MasterChef star Elizabeth Haigh's cookbook pulled amid allegations of plagiarism
A MasterChef contestant has had her cookbook removed from circulation after it was alleged she plagiarised another writer’s recipes.
Elizabeth Haigh, who competed on the BBC cookery competition in 2011, had her cookbook Makan – meaning ‘eat’ – published by Bloomsbury Absolute in May.
However, days after Singaporean writer Sharon Wee alleged that sections of Makan had been copied from her book Growing Up in a Nonya Kitchen, Bloomsbury has removed the book from circulation, citing ‘rights issues’ to Coconuts.
Wee, who lives in New York, published her part-cookbook, part-memoir in 2012, and recreated her mum’s recipes in the book.
She wrote on social media: ‘My book Growing Up in a Nonya Kitchen, first published in 2012. is both a cookbook and a memoir in which I recreated my mother’s personalised recipes, interviewed older relatives, researched by Nonya heritage, and recounted my family history.
‘I was therefore distressed to discover that certain recipes and other content from my book had been copied or paraphrased without my consent in Makan by Elizabeth Haigh, and I immediately brought this matter to the attention of the book’s publisher, Bloomsbury Absolute, I am grateful that Bloomsbury has responded to my concerns by withdrawing Makan from circulation.’
MasterChef winner Ping Coombes commented: ‘Hi Sharon, I’m shocked and felt for you that your work and most of all your memories have been treated this way. I admire your strength and thank you for speaking out. Please let us know what we can do to support. Very happy to shout out about your book so let me know where we can purchase, link to your bio and your blog. I’ll put it up on mine.’
Fellow winner Shelina Permaloo added: ‘I’m so sorry this has happened and I well done for your determination in making sure you defending your memories and your food history – sending love and look forward to getting a copy of your cookbook.’
While recipes are not protected by copyright law in the UK or US, it was noted that sections of prose and childhood memories in Makan bore a striking resemblance to sections in Wee’s book.
Poet and critic Daryl Lim Wei Jie compiled some of the similarities on Instagram, noting that the ingredients for a recipe for sweet potatoes in ginger syrup were listed the same.
Wee wrote in her book: ‘Ginger is thought to “pukol angin” (beat the toxic gases and dampness out of you to relieve aches and pains). Hence, post-natal mothers were given lots of ginger to “beat the wind”’, while Haigh wrote: ‘Ginger is thought to have healing properties – “pukol angin” (to beat the toxic gases and dampness out of you to relieve aches and pains). This is why postnatal mothers were given lots of ginger to “beat the wind”.’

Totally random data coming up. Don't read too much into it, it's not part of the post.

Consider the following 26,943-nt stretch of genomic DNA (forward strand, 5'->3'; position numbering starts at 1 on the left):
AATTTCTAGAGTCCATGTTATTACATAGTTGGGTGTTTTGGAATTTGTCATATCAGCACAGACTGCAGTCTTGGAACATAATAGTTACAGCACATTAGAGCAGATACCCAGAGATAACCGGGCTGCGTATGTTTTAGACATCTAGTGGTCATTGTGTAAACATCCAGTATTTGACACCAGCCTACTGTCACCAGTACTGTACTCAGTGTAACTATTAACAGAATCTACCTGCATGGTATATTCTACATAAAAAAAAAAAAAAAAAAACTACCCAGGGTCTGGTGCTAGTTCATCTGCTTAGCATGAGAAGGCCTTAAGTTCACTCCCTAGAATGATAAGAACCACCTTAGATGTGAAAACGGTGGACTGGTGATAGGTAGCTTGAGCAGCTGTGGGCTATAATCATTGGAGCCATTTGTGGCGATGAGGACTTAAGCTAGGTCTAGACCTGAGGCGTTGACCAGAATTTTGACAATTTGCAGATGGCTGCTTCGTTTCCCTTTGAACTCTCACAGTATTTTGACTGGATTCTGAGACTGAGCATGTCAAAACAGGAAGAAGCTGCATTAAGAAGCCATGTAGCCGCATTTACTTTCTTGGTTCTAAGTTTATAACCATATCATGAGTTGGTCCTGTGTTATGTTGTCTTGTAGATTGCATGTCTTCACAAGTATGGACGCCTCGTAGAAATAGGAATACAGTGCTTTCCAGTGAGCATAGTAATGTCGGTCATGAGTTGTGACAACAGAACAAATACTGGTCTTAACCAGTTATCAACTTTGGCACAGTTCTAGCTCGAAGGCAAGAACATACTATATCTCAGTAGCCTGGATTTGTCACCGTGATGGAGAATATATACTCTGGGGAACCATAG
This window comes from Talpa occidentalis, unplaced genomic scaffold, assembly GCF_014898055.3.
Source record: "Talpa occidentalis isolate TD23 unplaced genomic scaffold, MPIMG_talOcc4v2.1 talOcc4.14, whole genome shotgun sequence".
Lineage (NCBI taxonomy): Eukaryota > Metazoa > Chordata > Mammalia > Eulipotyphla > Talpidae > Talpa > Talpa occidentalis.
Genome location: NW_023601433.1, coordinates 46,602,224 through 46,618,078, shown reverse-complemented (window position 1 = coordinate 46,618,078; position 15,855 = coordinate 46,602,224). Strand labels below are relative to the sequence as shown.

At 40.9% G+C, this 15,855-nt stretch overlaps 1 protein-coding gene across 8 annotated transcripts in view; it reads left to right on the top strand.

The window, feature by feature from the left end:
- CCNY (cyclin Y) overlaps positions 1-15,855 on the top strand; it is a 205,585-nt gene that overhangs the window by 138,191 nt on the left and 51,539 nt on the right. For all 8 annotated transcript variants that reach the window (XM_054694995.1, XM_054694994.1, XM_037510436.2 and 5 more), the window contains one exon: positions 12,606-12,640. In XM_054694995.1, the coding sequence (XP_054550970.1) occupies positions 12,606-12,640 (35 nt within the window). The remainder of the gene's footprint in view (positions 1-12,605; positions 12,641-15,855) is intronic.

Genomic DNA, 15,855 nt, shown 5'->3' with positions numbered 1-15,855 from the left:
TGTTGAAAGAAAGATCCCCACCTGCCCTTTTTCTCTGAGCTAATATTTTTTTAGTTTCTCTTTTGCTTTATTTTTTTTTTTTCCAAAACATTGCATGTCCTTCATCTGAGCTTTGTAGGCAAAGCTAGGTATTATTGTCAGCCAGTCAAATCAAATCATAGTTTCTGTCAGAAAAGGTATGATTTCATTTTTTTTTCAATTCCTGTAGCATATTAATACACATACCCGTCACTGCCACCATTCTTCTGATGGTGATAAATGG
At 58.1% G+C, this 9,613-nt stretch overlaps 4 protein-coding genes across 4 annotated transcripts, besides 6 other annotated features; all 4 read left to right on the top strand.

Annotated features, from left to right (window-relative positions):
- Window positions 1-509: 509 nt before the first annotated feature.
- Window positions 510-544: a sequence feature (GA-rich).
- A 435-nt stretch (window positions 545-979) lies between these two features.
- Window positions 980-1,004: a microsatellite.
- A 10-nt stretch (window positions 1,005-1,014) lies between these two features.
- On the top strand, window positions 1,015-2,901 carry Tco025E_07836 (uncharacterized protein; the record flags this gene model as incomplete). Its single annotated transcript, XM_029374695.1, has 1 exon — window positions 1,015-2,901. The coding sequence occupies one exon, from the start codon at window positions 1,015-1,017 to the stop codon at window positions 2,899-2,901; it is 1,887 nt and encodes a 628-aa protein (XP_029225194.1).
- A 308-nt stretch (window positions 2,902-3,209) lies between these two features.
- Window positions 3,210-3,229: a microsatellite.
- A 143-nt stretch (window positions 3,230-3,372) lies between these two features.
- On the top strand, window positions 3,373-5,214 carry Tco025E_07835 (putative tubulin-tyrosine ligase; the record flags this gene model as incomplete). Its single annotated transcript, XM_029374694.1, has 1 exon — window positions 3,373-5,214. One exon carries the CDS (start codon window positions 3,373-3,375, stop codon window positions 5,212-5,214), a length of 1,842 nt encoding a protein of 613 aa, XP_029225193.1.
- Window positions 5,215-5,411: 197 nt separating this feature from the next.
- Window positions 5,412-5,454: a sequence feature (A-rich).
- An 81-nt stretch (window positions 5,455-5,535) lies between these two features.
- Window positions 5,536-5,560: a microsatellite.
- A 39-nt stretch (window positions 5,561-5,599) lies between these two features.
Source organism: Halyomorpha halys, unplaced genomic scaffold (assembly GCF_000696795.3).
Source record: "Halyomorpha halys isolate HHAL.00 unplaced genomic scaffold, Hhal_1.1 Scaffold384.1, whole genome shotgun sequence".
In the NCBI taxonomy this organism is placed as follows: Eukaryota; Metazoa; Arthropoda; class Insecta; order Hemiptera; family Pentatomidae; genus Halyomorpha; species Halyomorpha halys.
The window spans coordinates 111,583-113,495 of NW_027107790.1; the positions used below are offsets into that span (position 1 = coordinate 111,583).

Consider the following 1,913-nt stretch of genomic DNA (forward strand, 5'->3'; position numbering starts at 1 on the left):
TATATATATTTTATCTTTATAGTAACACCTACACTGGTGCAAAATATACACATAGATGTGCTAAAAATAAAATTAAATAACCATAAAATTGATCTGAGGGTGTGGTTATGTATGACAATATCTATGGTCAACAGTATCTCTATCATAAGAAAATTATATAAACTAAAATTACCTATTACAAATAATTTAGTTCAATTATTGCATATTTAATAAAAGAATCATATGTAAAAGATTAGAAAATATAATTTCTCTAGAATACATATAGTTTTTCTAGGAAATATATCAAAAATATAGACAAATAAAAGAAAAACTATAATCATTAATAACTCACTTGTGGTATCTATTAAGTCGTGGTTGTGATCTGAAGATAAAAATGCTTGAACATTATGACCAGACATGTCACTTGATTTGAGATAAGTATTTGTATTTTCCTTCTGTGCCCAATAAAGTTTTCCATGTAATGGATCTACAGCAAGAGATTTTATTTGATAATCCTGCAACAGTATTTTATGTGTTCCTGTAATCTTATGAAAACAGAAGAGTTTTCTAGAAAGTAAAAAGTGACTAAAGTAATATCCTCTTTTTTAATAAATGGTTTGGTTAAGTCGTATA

In another section about finding ingredients, Wee had written: ‘’t faced many challenges along the way. It first started with converting her handwritten recipe measurements from katis to tahils (Old Chinese measurements) and learning the different daun (herbs) and rempah (spice pastes). Recipe testing in New York could be challenging. Shopping for ingredients necessary for our cuisine often entailed trekking down to Chinatown by subway…’
Meanwhile, Haigh wrote: ‘I faced many challenges along the way. It began with my having to translate hard-to-read handwritten notes, or convert measurements, and moved on to learning about the different daun (herbs) and rempah (spice pastes). Techniques aside, ingredients were hard to find, but thankfully I was just a bus ride away from Chinatown in central London.’
Another passage about chillies in Wee’s book read: ‘This particular type had been developed in Holland so that the Dutch could replicate their favourite Indonesian dishes back in their homeland, far away from their previous colonies. . . . My mother . . . always threatened to smear our lips with chilli paste if we ever told a lie. It was an effective tactic.’
Haigh’s entry read: ‘This type was developed in Holland so that the Dutch could replicate their favourite Indonesian dishes back in their homeland, far away from their previous colonies . . . When we were little, or growing up, if we were naughty, my mother would threaten to rub chili on our gums or put it on our toothbrush. We always behaved after that threat because we totally believed her.’
Haigh, 33, has yet to respond to the allegations, although there is no longer any reference to Makan on her Instagram account.
The website for Kaizen House, which she founded as a creative space for chefs, still reads: ‘In Makan, her debut cookbook, she draws together recipes that have been handed down through many generations of her family, from Nonya to Nonya, creating a time-capsule of a cuisine. Growing up, it was through food that Elizabeth’s mum demonstrated her affection, and the passion and love poured into each recipe is all collated here; a love letter to family cooking and traditions.’
The chef has also locked her Twitter account.
Following her time on MasterChef in 2011, Haigh co-founded the London restaurant Pidgin, which quickly earned a Michelin star.
She has since opened Mei Mei in Borough Market, and has appeared as a guest judge on MasterChef and on shows including Saturday Kitchen.
Metro.co.uk has contacted Haigh for comment.
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